Friday, August 29, 2014

Methods of Presenting e-Publications

The Bonefolder ceased publication as an e-journal over a year-and-a-half ago, but is still seeing heavy regular access via a wide variety of websites or online databases. It's great to see the level of use steady. Since 2004, 554,133 page views, 385,738 unique page views for all issues combined.

The past issues are made available as downloadable PDFs from Syracuse University Libraries' digital collections server. Other journals hosted from there are also on that server as well as in our institutional repository (IR), SURFACE. While fully accessible as downloadable PDFs, that format is not interactive, i.e. does not facilitate discussion around topics in the issue via social media, embedding in other websites, nor does it have lots of "pretty" bells and whistles like page-turning...

The use of digital collections, multimedia, interactivity is a big topic in academic library circles and some of us realize that there is a lot more we can do to facilitate use (and reuse) materials of our collections. Here some really interesting articles on the issues and challenges:

There are a lot more of  those kinds of articles in the library/academic literature.

In order to experiment and gather feedback from users, a group of us at Syracuse University are going to be trying out different platforms to see how they work and how we might integrate them into other tools and workflows we are using.

Here our first, ISSUU, all bundled together in a "stack" that hopefully looks better than most of our desks...

And here, embedded, our last and perhaps best issue...

So, what do you think of this mode of publication? What are advantages, disadvantages, ...? How you you like being able to share directly to social media? Use the comment form below and let us know what you think.

As we try other platforms, we'll share and gather your feedback - thank you.

Then again, there's this...

Student Reading Practices in Print and Electronic Media
By  Nancy M. Foasberg
From College & Research Libraries, September 2014

“Despite the ever-increasing popularity of new ways of reading, the study participants read in a fairly traditional way. Most of them preferred to use print for long-form and academic reading, at least partly because they felt more comfortable annotating docu¬ments in a print environment. They read electronically a great deal, but this reading consisted primarily of brief, nonacademic materials.

Their dislike of electronic textbooks was especially striking… The University of Minnesota provides an Open Textbook Catalog, which identifies open textbooks and allows reviews; notably, the designers of the catalog offer inexpensive print on demand options for each work, acknowledging that many students dislike online textbooks.  In the midst of this attention to the digital, it is worth noting that students in the pres¬ent study were less comfortable using textbooks in an electronic format, and some of them said they usually print out the sections they use, thus negating any savings.”


  1. Interesting and timely question!

    I guess my comment would be that the choice of distribution channel and media format would always depend on the intended outcomes of the publication.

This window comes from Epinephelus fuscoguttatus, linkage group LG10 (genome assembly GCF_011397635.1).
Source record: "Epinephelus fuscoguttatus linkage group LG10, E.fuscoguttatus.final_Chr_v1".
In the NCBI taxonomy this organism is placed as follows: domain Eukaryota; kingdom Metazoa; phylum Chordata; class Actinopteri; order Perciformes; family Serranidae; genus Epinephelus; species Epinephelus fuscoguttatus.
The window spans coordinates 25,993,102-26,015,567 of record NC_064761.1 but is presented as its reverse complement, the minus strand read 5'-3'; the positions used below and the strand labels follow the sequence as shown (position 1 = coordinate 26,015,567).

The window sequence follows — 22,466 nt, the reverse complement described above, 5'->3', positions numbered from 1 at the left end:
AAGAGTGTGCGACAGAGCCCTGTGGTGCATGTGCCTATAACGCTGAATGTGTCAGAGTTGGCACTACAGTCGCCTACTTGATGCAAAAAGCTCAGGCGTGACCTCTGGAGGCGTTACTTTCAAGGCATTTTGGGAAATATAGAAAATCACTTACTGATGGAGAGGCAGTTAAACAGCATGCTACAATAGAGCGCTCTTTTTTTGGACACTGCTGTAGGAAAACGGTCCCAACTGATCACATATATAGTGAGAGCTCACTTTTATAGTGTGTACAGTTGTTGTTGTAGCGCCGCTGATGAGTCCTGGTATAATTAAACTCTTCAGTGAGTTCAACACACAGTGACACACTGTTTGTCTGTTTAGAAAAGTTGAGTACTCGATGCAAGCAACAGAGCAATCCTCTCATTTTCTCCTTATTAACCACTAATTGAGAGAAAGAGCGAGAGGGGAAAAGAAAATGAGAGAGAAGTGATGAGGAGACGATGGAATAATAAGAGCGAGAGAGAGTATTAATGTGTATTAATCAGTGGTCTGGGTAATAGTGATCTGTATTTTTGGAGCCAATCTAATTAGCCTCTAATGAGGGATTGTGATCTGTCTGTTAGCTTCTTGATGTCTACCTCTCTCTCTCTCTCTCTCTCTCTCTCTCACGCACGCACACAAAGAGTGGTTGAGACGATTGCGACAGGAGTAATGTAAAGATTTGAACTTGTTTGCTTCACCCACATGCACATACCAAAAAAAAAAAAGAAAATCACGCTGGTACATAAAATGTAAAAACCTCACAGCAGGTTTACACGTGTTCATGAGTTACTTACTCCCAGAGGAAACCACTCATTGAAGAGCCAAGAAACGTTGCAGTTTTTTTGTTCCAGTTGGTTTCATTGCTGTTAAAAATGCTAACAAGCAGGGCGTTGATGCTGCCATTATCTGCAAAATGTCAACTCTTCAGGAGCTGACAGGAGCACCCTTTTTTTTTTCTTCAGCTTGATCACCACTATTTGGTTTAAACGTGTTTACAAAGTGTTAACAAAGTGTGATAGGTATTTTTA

If the aim is to convey as sense of awe at the well-produced and information-rich Bonefolder magazine? Then ISSUU is a good choice.

    Aiming to feed exchange and organic growth in a dynamic online community? Then go for fine-grained content (articles, images, individual thoughts rather than whole issues) and maximize shareability on major social media platforms.

    Or is the aim to provide an archive of useful learning and inspiration material for a largely non-digital community of professionals and hobbyists? Then keep the issue format, re-design archival browsing and retrieval for more up-to-date access methods, maximize searchability and shareability of individual articles in the archive, consider SEO efforts.

    My point would be that designing a distribution channel and a media format for online publication is always contingent on intended uses and intended users. That may be a fruitful place to start your exploration.

    Finally, on a personal note, I want to thank you for what you have already done. I have found the Bonefolder archive enormously useful and valuable, I have learnt a lot about bookbinding, and I have been inspired to several experiments with very pleasing results. Thank you!

    All the best,

    Jonas Löwgren, Sweden
    (amateur bookbinder with a daytime job as a scholar in interaction design and collaborative media)

  2. Jonas,
    Thank you for your comment and complete agree with the points you raise regarding "the choice of distribution channel and media format would always depend on the intended outcomes of the publication." It's something I have been thinking about as well, as have colleagues at the library where I work. The Bonefolder provided a good excuse for experimenting with different delivery tools as it gets good readership and is a "closed" publication. One of the points raised in discussions between faculty and libraries is that Institutional Repositories (and most digital collections) are "dead" in that the content just sits there with no conversation/scholarship easily possible around them. I'd like to see if there are ways we can change that.

    Best, Peter